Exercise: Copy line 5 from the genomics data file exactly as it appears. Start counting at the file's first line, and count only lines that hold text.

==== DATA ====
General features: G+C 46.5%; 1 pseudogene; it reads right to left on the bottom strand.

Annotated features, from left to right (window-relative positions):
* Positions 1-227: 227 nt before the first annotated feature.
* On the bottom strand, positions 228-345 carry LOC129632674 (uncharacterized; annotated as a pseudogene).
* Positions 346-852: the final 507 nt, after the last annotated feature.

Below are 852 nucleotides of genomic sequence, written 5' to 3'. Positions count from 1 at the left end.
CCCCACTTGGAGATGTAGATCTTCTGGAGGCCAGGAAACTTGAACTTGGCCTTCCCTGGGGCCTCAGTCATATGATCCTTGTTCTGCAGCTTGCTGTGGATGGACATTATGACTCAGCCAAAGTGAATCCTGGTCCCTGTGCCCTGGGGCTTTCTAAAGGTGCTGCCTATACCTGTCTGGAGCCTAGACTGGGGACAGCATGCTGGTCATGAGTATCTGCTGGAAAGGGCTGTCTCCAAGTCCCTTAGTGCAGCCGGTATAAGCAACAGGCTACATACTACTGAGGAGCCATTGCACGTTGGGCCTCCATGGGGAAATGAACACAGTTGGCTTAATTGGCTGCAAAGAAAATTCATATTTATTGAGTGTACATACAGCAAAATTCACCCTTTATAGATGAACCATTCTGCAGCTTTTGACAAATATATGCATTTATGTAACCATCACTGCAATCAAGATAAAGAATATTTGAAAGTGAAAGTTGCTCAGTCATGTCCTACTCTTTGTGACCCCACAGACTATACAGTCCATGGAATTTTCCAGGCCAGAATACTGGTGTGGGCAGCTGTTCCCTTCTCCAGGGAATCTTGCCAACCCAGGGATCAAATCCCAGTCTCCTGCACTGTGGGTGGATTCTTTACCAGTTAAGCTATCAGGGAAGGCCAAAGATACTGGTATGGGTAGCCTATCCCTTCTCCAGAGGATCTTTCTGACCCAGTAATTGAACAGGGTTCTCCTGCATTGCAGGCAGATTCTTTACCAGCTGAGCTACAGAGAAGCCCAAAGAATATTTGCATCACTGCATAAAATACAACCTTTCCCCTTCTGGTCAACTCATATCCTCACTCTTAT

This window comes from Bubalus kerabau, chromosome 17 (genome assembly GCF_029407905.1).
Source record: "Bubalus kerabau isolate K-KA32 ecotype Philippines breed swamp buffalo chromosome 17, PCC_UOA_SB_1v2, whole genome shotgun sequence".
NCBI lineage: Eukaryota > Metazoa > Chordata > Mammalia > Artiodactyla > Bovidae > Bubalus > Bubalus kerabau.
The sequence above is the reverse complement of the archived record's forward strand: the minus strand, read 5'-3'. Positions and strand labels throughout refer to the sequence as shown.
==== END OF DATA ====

* Positions 346-852: the final 507 nt, after the last annotated feature.